Commentary

Digital Metrics: Take Results With Healthy Dose Of Skepticism

As marketing evolves, so, too, do the ways in which we analyze, measure and optimize. With a customer journey that is always on and multifunctional across channels and devices, finding ways to accurately report on the impact of marketing is crucial. 

It’s a great feeling when you know you’ve multiplied ROI, or cultivated a $1 cost-per-offline visit to retail location with an average ticket of $20. But marketers and media professionals should always question these results with a healthy dose of skepticism.

One of the benefits of digital media is its ability to track conversions, online and offline. But too often, results are accepted, not challenged. Still, we should be challenging more. Here’s what should be considered:

  • What’s driving that result? Is it the targeting, placements or the creative? More importantly why did we get that result? How do we replicate it across all that we do?
  • Are the results actually accurate? Did it drive overall incrementality? Is there something not being captured? 
  • Did the campaign perform as we expected?

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These questions can be addressed in two ways: upfront during the planning, tracking and implementation or by observing results of tests mid-campaign and pivoting to evolve and build the next stage of the learning plan. 

Regardless of the approach, remaining clear-headed is key.

Marketing pain points like attribution, cross-channel measurement, old data, and transparency aren’t going anywhere. That’s why measurement is so important. But, if all you’re doing is reviewing data and insights without questioning it, you’re selling yourself short. Why?

  • Retargeting can be valuable, but make sure it has a distinct KPI or is driving incrementality. I’ve seen too many campaigns with retargeting combined with prospecting and the media is showing great results – for people who would have purchased anyway.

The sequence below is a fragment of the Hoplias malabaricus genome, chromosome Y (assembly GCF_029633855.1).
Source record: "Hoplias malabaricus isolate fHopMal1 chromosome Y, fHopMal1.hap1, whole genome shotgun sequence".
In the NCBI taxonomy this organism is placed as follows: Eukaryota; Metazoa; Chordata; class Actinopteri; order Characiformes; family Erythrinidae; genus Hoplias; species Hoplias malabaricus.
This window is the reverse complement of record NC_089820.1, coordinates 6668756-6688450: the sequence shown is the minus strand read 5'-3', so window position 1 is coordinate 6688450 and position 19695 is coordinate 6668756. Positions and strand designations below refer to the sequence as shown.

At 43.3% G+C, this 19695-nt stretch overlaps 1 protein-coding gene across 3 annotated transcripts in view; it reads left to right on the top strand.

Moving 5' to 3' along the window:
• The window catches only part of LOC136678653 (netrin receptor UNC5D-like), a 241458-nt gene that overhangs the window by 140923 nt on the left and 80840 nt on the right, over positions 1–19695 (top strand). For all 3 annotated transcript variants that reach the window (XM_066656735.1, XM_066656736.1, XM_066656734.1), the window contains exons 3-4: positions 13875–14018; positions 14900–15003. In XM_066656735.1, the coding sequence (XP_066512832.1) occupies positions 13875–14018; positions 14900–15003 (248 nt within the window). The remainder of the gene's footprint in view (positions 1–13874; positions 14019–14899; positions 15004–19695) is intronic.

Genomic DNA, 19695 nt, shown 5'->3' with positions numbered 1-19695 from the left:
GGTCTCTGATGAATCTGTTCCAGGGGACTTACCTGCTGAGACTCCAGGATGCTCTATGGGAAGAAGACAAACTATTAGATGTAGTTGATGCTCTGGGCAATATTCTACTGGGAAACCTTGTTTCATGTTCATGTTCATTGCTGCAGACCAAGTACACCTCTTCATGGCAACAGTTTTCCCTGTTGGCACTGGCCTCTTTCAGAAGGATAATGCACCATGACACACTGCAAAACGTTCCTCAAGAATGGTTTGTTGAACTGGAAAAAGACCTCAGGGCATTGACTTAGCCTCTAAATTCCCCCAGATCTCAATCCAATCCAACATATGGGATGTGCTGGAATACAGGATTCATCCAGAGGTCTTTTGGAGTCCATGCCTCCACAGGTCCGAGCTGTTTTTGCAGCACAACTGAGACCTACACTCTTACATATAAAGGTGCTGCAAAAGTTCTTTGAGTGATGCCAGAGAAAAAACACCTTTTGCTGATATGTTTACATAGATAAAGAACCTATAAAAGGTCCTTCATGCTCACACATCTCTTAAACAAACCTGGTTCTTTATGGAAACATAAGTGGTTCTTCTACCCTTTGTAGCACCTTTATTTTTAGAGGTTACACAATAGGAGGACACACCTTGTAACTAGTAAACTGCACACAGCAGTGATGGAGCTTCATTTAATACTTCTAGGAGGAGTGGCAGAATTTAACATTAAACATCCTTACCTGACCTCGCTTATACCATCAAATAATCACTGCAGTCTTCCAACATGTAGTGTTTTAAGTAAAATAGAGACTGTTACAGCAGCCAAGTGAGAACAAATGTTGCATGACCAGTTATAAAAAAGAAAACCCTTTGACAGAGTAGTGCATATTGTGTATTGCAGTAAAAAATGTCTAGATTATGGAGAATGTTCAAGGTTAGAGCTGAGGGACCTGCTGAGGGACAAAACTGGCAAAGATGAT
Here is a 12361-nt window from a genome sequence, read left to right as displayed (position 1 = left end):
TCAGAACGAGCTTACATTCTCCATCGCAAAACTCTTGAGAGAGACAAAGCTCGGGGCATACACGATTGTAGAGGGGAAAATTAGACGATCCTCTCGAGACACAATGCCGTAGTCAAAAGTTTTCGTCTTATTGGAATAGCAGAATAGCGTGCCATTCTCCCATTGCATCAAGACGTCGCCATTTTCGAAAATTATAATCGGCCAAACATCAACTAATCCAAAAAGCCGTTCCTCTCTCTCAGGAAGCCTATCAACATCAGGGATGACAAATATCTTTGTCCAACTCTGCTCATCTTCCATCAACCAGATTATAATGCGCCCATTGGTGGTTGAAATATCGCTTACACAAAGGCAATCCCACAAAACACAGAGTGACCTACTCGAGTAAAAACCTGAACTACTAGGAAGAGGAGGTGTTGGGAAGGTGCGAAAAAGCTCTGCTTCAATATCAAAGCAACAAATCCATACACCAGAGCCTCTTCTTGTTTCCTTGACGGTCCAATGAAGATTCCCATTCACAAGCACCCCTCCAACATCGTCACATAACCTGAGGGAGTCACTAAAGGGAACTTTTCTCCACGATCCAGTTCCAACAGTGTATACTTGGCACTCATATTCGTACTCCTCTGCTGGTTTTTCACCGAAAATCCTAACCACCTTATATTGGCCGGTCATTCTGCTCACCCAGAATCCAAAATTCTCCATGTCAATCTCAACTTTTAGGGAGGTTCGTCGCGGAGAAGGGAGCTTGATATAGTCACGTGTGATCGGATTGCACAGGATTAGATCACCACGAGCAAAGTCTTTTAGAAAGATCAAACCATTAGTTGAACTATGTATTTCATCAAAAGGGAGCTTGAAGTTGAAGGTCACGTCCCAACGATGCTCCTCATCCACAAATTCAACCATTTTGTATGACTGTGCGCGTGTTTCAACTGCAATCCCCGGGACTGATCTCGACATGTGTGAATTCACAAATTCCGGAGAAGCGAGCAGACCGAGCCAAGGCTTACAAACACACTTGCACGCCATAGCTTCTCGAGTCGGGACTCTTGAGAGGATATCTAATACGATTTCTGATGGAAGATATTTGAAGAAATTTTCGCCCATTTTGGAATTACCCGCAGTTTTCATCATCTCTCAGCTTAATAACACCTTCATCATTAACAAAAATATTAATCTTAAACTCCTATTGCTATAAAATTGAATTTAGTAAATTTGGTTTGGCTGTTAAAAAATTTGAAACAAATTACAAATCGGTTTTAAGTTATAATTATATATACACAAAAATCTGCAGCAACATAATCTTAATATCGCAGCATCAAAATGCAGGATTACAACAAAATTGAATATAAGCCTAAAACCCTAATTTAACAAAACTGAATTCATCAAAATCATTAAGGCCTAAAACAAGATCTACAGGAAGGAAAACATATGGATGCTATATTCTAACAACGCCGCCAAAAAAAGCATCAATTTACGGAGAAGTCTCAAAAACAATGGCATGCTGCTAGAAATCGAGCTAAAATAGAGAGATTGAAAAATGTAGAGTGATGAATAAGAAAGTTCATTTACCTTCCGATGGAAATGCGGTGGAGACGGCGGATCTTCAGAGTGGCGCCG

• Current user data can be used as a suppression tool to truly see a clean, new audience performance. You don’t need to have a fully functioning data-management platform, you can upload customer lists directly into many platforms. Challenge yourself to think critically about how you’re complying with data usage and learning from the inputs.
  • Completion rates and cost per completion mean nothing if viewability is not a major goal or requirement. Otherwise you are paying for “views” no one saw.  

Ask questions, dig into the reporting and facilitate deep dives that explore the reasons – good or bad – behind the numbers. 

Remember, the data and insights are only one part of the analysis. You must couple that with skepticism, optimism and continued research to truly determine the impact of marketing on your customers.

1 comment about "Digital Metrics: Take Results With Healthy Dose Of Skepticism".
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  1. Ed Papazian from Media Dynamics Inc, February 21, 2019 at 1:48 p.m.

    Very good points, Lauren. All to often we place far too much faith in data without learning what it means. A case in point was the inclination some years back to evaluate TV commercial impact bsed on the proportion of viewers who "liked" the ad. That made it very simple---indeed, too simple. Why? Because, even if "liking" corelated with other metrics----message registration, intent to buy, etc.----it told us nothing about why the viewer liked the commercial. So even if you had a winner---based on liking---you had litle to go on regarding how to fashion your next ad or what to say in it.

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